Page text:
Trudeau spends billions on management consultants because he and his cabinet lack the skills to govern
Canada has been turned into a “consultocracy” by Justin Trudeau who spends billions on management consultants because he and his cabinet lack the skills to govern.
Management fees paid to consultants have skyrocketed to $17.7 billion in 2022, and McKinsey & Company virtually runs immigration. “The cost of McKinsey’s contracts has spiked 30-fold since the Harper years,” posted Radio-Canada in January. “The consulting firm McKinsey & Company has seen the amount of money it earns from federal contracts explode since Prime Minister Justin Trudeau came to power — to the point where some suggest it may have a central role in shaping Canada’s immigration policies.”
After eight years of questionable Liberal leadership and billions spent on “expert” help, Canada’s two most important departments — immigration and defence — began conducting “public consultations” this spring to figure out what to do. Both are mired in controversy. In 2022, the country’s immigration system accepted a staggering 955,000 immigrants and non-permanent residents, according to a CIBC Capital Markets report. Excessive numbers of newcomers has been allowed for years, further straining housing and health care infrastructure in Toronto and across the country. Getting a family physician is impossible in many regions and emergency rooms are overwhelmed.
Also this year, it became obvious that Canada’s armed forces have been gutted, neglected and unable to recruit personnel. Canada was unable to provide little in the way of weaponry or expertise to help the western alliance in Ukraine’s battle against Russia, and the U.S. and UK now patrol and surveil Canada’s Arctic.
Canada’s current excessive immigration policy was conceived at a weekend gathering in 2011 in Muskoka, Ont., involving Dominic Barton, who served as global managing director of McKinsey & Company before becoming Canada’s ambassador to China for a time, and former Finance Minister Bill Morneau as well as BlackRock Inc. honcho Mark Wiseman. They decided that Canada should have a population of 100 million by 2100 and convinced Trudeau to ratchet immigration to record levels. They called their plan the Century Initiative and launched a not-for-profit to lobby for excessive immigration levels.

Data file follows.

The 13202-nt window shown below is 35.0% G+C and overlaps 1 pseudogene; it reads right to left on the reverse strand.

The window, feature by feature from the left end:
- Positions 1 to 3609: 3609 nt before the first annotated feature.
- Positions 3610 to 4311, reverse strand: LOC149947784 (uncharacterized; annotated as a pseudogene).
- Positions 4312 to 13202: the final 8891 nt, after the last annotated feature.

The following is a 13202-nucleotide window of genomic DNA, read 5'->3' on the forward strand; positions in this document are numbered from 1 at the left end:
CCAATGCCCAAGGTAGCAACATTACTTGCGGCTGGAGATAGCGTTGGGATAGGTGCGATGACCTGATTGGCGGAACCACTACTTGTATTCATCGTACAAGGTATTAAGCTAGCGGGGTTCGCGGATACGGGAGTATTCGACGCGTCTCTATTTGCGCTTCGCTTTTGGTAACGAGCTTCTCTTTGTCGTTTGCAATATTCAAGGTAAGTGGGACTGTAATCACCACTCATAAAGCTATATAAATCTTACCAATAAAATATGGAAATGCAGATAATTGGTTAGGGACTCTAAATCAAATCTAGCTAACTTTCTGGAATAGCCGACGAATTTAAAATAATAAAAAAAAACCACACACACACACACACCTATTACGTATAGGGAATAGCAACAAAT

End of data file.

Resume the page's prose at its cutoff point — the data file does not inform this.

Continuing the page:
Despite record numbers of newcomers, under Trudeau’s tenure, Ontario Labour Minister Monte McNaughton says a “looming skills crisis” is about to occur.
To address problems, these two departments launched consultation processes. Immigration stated its purpose was “to sustain Canada’s economy and help strengthen our communities, it’s essential to have immigration policies and programs that are modern, responsive to change, and aligned with Canada’s social, economic and cultural needs. Until spring 2023, we’ll be talking to people across the country to collaborate on a vision of the future of Canada’s immigration system.”
However, consultations are not needed and public opinion is obvious: Canadians do not want numbers of newcomers that will burden their existing healthcare, education, and housing systems, as is now the case. They want Ottawa to prioritize immigrants with needed skills to help the economy. Most would want family reunification limited to those with sponsors who can support them and buy health care insurance for them. They would want the hundreds of thousands who hold work or student visas to pay for their own health care. And only bona fide refugees from war zones should be accepted into Canada.
The other “public consultation” involves the Department of National Defense (DND) and the Canadian Armed Forces (CAF) and follows revelations that Trudeau has never kept his security spending promises to NATO or NORAD. The DND says its consultations are aimed at asking the public how to “enable the CAF to meet any threat in the changed global security environment.”
This is also embarrassing. When it comes to defence, the public response should be obvious: Do your bloody job. Protect the country and meet international commitments. Collaborate more with the U.S. and U.K. who know what they’re doing.
Canadians don’t have to be consulted. Leaders should lea